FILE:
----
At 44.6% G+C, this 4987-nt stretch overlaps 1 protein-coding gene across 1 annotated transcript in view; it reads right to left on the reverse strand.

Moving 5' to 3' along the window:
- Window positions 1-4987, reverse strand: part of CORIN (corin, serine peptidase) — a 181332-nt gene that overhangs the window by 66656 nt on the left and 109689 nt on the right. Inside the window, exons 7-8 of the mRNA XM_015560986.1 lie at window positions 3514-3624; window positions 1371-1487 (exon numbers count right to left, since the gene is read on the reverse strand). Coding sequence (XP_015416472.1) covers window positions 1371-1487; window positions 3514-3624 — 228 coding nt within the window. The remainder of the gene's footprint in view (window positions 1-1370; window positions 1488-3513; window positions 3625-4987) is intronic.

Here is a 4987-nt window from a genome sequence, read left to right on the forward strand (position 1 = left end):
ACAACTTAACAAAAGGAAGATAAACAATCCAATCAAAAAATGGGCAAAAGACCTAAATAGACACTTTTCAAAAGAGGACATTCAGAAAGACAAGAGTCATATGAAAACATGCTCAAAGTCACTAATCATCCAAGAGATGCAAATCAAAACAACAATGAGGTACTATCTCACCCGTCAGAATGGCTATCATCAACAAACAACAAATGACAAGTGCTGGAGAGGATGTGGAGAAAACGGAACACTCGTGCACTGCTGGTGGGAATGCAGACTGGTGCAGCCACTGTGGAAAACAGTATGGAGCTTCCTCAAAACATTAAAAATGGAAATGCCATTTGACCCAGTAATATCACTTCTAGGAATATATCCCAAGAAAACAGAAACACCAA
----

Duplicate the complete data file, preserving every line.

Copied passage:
At 44.6% G+C, this 4987-nt stretch overlaps 1 protein-coding gene across 1 annotated transcript in view; it reads right to left on the reverse strand.

Moving 5' to 3' along the window:
- Window positions 1-4987, reverse strand: part of CORIN (corin, serine peptidase) — a 181332-nt gene that overhangs the window by 66656 nt on the left and 109689 nt on the right. Inside the window, exons 7-8 of the mRNA XM_015560986.1 lie at window positions 3514-3624; window positions 1371-1487 (exon numbers count right to left, since the gene is read on the reverse strand). Coding sequence (XP_015416472.1) covers window positions 1371-1487; window positions 3514-3624 — 228 coding nt within the window. The remainder of the gene's footprint in view (window positions 1-1370; window positions 1488-3513; window positions 3625-4987) is intronic.

Here is a 4987-nt window from a genome sequence, read left to right on the forward strand (position 1 = left end):
ACAACTTAACAAAAGGAAGATAAACAATCCAATCAAAAAATGGGCAAAAGACCTAAATAGACACTTTTCAAAAGAGGACATTCAGAAAGACAAGAGTCATATGAAAACATGCTCAAAGTCACTAATCATCCAAGAGATGCAAATCAAAACAACAATGAGGTACTATCTCACCCGTCAGAATGGCTATCATCAACAAACAACAAATGACAAGTGCTGGAGAGGATGTGGAGAAAACGGAACACTCGTGCACTGCTGGTGGGAATGCAGACTGGTGCAGCCACTGTGGAAAACAGTATGGAGCTTCCTCAAAACATTAAAAATGGAAATGCCATTTGACCCAGTAATATCACTTCTAGGAATATATCCCAAGAAAACAGAAACACCAA